Drawing The Line Between Home And Office, Part 1 Read how to make a mental separation and get down to business when your home is your office.
If you're of the mind-set that your personal and businesslives should remain separate, here are a number of strategies tohelp you make the transition from one life to another as clean aspossible.
Dress up your office for business. For onefreelance public relations writer and president of a PR firm, thismeans putting the name of her business on the door to her homeoffice, so that as soon as she opens her office door in themorning, she knows she's at work. Conversely, when she shuts itat night, she's in a different mode entirely.
When an owner of a marketing consulting firm walks into hisoffice, the pictures on the wall project an overriding message-thathe'd better get down to business. Work-related photos andmementos are everywhere, and a huge calendar that tracks businessappointments eclipses one wall. People seeking clean transitionsand boundaries make every effort to keep children's toys out oftheir offices and work papers out of the dining room.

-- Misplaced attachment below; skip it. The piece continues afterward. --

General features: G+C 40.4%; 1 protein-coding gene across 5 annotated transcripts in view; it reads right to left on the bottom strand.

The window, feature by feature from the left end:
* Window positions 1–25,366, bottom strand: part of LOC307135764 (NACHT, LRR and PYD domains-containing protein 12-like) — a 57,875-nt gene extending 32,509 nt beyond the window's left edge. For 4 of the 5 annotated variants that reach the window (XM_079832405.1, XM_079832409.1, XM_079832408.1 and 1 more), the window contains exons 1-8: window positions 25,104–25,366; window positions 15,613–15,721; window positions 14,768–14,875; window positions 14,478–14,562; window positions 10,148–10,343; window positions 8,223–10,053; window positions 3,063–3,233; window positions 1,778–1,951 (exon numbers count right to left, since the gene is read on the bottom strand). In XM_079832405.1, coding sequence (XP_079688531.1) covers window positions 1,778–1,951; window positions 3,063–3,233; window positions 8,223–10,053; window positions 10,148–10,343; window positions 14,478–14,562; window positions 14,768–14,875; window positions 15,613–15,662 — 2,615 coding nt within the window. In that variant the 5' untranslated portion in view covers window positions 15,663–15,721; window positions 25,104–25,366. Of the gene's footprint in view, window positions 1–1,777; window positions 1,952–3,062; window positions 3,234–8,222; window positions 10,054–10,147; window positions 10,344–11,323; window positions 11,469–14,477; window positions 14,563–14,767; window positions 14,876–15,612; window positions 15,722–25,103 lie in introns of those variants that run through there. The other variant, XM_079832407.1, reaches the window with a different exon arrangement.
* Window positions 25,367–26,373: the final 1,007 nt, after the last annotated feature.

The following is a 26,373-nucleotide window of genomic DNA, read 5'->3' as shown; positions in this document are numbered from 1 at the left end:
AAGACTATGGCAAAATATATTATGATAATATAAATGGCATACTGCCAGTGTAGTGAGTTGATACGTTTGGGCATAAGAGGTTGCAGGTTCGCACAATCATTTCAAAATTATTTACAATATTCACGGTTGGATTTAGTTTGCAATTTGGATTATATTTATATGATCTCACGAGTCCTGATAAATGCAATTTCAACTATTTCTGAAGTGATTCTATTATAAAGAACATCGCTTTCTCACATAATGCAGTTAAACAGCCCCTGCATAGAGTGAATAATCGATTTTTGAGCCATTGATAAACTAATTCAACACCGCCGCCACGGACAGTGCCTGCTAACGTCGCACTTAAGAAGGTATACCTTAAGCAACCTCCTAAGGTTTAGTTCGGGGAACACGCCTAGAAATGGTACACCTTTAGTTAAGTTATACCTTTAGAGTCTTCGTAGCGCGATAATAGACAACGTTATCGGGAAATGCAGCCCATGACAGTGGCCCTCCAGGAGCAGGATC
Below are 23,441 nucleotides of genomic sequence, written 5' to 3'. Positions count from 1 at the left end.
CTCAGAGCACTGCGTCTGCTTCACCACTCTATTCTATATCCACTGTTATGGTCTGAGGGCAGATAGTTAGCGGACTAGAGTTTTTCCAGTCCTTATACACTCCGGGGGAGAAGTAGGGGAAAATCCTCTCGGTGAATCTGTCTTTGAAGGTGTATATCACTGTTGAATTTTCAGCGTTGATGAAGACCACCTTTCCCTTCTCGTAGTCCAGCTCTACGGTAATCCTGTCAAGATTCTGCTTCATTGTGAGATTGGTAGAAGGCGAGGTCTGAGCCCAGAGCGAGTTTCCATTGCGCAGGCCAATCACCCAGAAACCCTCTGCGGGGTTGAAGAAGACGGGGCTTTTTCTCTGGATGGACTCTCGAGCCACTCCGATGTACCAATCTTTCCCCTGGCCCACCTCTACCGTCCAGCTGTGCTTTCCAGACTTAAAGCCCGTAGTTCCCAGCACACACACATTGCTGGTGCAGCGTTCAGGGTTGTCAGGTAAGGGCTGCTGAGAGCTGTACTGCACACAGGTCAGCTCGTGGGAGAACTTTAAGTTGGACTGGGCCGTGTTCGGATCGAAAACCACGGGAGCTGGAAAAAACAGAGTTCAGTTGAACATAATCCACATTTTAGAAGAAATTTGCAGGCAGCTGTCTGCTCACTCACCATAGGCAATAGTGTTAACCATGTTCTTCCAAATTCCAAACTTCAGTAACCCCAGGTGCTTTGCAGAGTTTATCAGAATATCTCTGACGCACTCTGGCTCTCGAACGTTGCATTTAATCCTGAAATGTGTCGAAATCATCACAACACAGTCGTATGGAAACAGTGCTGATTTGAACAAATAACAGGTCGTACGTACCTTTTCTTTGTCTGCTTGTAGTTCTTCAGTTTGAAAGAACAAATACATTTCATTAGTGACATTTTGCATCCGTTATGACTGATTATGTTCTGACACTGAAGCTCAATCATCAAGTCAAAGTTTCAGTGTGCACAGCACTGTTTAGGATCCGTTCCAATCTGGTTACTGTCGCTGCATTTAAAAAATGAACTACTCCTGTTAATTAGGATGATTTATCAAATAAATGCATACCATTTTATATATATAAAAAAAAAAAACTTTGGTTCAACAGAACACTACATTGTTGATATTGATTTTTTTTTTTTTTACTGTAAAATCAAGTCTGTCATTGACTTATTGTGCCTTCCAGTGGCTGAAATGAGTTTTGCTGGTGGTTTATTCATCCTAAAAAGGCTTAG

Dress yourself for your role. Few who work at homedon a suit when they move from the kitchen to their home office.But many people feel they need to be dressed in something otherthan a robe to get into the mental state of work. One entrepreneur,for instance, relies on shoes to symbolize the transition. Rightinside her office door is a pair of comfortable dress shoes, whichshe slips on when she enters her office for the day. Right outsidethe door are sneakers; she changes into these when she takes alunch break or leaves the office for the day. For her, the changeof shoes signals the transition from home to work and backagain.
Organize your life so you're not jumping back andforth between home and work. One way to handle thoughtsabout what has to be done in one part of the house while you'rein another is to keep two separate "to do" lists. The"work to do" is kept in the living part of your home,while the "home to do" is in the office. If you suddenlyremember something you have to do at work while you're wateringthe lawn in the evening, for example, don't rush into youroffice to do it. Write it down on your "work to do" list,and bring the list with you when you enter the office the nextmorning. Somehow, writing down a worry removes it as a distraction.It gives you license to say to yourself, "That's enough ofthat right now. I'll take care of it later."
See our tip on Monday, October 9 for part 2 of thisarticle.